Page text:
When the farming community across the country lives in precarious conditions, certain statements by members of the Niti Aayog have shocked farmers. The opinion of the members is even more important as the PM presides over the Niti Aayog. The suggestion of bringing agricultural income into the income tax structure was proposed by a Niti Aayog member: Bibek Debroy recently said that the number of taxpayers must be increased by eliminating exemptions on agricultural income. According to him, the removal of exemptions on personal income tax and bringing agriculture under the tax net will increase the government’s revenue. This recommendation is part of a 15-year perspective plan circulated among the states at the Niti Aayog’s governing council meeting.
Fully aware of its sensitivity, Finance Minister Arun Jaitley had to issue a statement from Moscow; he had to clarify that there is no intention on the government’s part to tax agricultural income. He clarified that taxation on agricultural income does not come under the Centre’s jurisdiction.
In his article, (‘12 reasons why’, IE, May 3), Debroy listed certain “facts” supporting his statement. Most of the taxation provisions enlisted by him were either archaic or bizarrely irrelevant. Moreover, he also refused to accept rural and urban disparities in income which, according to him, is an “artificial distinction”. Both his assumptions are not only flawed — they seem ludicrous.
Agriculture’s share in India’s GDP is around 14-16 per cent while it has 49 per cent of the total manpower and 64 percent of rural manpower. The main reason for a large part of the population being dependent on agriculture is small land holdings and less productive farming techniques. This is why the per capita income of agricultural labourers and farmers is extremely low. According to the State of Indian Agriculture report (2015-16), the number of land holdings of one hectare or less has increased by 23 per cent in a decade. The number of such plots in 2000-2001 was 75.41 million, which increased to 92.83 million in 2010-11.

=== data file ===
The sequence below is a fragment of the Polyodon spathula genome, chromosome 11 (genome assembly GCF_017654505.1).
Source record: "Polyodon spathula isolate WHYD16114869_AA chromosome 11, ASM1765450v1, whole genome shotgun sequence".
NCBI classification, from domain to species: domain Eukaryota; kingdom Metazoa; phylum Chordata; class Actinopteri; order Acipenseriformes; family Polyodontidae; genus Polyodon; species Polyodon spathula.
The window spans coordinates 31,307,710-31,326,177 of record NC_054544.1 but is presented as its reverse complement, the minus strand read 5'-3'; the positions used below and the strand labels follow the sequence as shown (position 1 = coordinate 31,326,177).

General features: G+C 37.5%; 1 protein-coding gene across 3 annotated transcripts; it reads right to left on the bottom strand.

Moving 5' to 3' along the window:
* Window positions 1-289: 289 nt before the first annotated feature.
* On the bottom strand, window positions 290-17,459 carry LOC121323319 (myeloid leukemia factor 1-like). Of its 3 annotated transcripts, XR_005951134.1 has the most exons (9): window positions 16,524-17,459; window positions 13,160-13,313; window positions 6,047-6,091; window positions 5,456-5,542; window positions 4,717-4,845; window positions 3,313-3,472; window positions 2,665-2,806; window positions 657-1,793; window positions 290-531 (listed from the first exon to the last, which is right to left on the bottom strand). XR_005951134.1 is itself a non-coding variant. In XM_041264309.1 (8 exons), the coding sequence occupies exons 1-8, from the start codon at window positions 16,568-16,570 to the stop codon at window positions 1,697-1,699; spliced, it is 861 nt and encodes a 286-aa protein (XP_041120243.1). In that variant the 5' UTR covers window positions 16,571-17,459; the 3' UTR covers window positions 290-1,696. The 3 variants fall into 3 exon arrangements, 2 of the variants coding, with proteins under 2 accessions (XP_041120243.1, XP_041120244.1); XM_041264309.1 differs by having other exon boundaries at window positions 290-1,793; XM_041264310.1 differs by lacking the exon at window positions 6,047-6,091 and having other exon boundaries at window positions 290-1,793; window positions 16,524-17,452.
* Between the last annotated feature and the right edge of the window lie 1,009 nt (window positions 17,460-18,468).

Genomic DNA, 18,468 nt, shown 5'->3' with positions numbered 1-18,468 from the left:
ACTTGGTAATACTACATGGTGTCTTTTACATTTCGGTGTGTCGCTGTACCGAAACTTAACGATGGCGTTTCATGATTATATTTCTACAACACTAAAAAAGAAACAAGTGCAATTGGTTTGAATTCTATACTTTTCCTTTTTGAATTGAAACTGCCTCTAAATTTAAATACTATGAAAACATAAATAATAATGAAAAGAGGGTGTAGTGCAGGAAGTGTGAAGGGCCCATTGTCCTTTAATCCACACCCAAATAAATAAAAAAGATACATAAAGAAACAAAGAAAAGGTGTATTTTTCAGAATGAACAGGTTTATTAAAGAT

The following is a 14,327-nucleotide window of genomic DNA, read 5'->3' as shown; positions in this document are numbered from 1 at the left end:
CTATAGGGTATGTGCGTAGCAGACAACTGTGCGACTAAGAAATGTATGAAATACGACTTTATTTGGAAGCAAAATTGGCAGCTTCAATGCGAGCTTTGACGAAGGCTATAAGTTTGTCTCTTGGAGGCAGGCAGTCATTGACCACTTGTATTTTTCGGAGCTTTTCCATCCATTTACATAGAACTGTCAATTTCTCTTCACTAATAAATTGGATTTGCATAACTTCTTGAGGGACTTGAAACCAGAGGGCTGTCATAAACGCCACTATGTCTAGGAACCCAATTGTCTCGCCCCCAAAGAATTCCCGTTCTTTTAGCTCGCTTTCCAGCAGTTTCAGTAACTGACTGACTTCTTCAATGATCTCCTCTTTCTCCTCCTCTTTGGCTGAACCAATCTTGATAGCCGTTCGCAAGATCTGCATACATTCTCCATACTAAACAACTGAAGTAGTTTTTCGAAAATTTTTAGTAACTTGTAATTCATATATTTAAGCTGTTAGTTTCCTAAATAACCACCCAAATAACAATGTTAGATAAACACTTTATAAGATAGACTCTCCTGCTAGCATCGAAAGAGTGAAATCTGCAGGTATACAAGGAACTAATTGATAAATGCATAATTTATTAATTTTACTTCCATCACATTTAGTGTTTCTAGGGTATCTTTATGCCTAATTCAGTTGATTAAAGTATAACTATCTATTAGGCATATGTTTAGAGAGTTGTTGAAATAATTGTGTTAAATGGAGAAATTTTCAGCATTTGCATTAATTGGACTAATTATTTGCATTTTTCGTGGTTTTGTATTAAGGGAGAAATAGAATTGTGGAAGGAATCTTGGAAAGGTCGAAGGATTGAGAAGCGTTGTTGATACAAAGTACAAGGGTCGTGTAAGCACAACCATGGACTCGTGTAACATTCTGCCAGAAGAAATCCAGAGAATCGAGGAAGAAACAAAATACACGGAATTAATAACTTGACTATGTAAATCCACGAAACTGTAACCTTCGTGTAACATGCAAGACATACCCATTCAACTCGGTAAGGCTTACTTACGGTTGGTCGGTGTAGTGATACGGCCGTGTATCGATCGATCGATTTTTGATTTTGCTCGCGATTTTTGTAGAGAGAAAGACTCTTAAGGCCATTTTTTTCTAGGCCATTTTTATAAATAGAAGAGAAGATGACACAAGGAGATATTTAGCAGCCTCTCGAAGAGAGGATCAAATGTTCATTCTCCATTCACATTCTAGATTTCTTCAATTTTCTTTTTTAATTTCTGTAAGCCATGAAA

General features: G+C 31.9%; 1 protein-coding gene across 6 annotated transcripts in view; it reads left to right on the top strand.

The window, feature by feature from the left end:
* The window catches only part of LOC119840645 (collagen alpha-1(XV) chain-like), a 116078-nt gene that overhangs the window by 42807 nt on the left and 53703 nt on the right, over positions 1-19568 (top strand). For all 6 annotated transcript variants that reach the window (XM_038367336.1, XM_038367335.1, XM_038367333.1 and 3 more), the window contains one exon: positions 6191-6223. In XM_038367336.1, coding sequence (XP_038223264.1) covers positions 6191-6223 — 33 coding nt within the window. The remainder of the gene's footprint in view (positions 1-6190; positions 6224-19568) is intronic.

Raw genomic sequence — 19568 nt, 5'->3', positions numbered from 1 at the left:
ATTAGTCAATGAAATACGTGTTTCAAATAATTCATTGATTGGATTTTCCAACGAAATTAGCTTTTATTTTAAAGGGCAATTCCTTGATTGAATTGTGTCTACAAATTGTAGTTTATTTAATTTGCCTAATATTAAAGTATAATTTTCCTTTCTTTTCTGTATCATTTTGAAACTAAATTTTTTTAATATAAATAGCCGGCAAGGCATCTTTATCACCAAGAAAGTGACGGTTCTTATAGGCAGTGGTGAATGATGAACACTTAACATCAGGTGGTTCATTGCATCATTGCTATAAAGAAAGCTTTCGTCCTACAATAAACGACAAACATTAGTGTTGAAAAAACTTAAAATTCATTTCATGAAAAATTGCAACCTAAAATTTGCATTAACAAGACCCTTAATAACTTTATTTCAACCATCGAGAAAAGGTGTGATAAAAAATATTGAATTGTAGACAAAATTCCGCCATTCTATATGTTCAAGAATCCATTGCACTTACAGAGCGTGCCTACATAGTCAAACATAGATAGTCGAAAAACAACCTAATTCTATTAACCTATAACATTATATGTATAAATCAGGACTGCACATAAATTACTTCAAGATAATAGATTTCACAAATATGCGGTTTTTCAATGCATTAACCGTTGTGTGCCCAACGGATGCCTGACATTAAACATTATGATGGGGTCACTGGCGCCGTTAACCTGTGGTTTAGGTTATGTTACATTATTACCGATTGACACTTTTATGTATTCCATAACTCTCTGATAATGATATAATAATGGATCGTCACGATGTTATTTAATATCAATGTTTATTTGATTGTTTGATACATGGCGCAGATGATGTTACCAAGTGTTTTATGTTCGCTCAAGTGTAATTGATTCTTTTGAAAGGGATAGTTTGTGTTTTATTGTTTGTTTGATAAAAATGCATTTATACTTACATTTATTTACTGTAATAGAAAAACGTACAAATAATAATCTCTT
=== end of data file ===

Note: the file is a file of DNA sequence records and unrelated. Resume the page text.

According to the report, based on the calculations of the 70th round of the National Sample Survey, nearly 9.6 million farmers of the country have 0.5 hectares or less land. The total monthly expenditure of these families is more than their monthly consumption spending. For instance, the number of farmer families holding 0.41-1.0 hectare of land is 3.15 crores. The total monthly income of each such family was Rs 2,145 from farming activities. Earnings from agricultural labour (Rs 2,011), livestock (Rs 629) and non-agricultural works (Rs 462) comes to around Rs 3,102. The total from all sources is Rs 5,247, whereas the monthly consumption expenditure of marginal farmers and households is Rs 6,020. Moreover, agricultural output fluctuates far more than the industrial and services sectors. In this bleak situation, the proposal to tax agricultural income is not only irrational, but also speaks to the gargantuan divide between policymakers and farmers.
Today, there is a perception in farming communities that the Niti Aayog is drafting policies to benefit industry and corporates. Instead of clearing the air, statements speaking of taxing agricultural income affirm such distrust. Where there is a trust deficit, inequality and oppression, there is resentment and violence. The Naxal problem is a quintessential example.
Governance is fundamentally different from management. It requires empathy and moral integrity. The Niti Aayog was envisaged as a “think tank” and tasked with formulating policies and guidelines for the government. It has been said that those who cannot remember the past are condemned to repeat the same mistakes. If the Aayog does not want to go on the lines of the erstwhile Planning Commission, it must engage in course corrections. A more inclusive approach of policy formulation and dialogue with farmers’ organisations, state governments and other stakeholders may strengthen the cooperative federalism envisioned at the foundation of the Niti Aayog.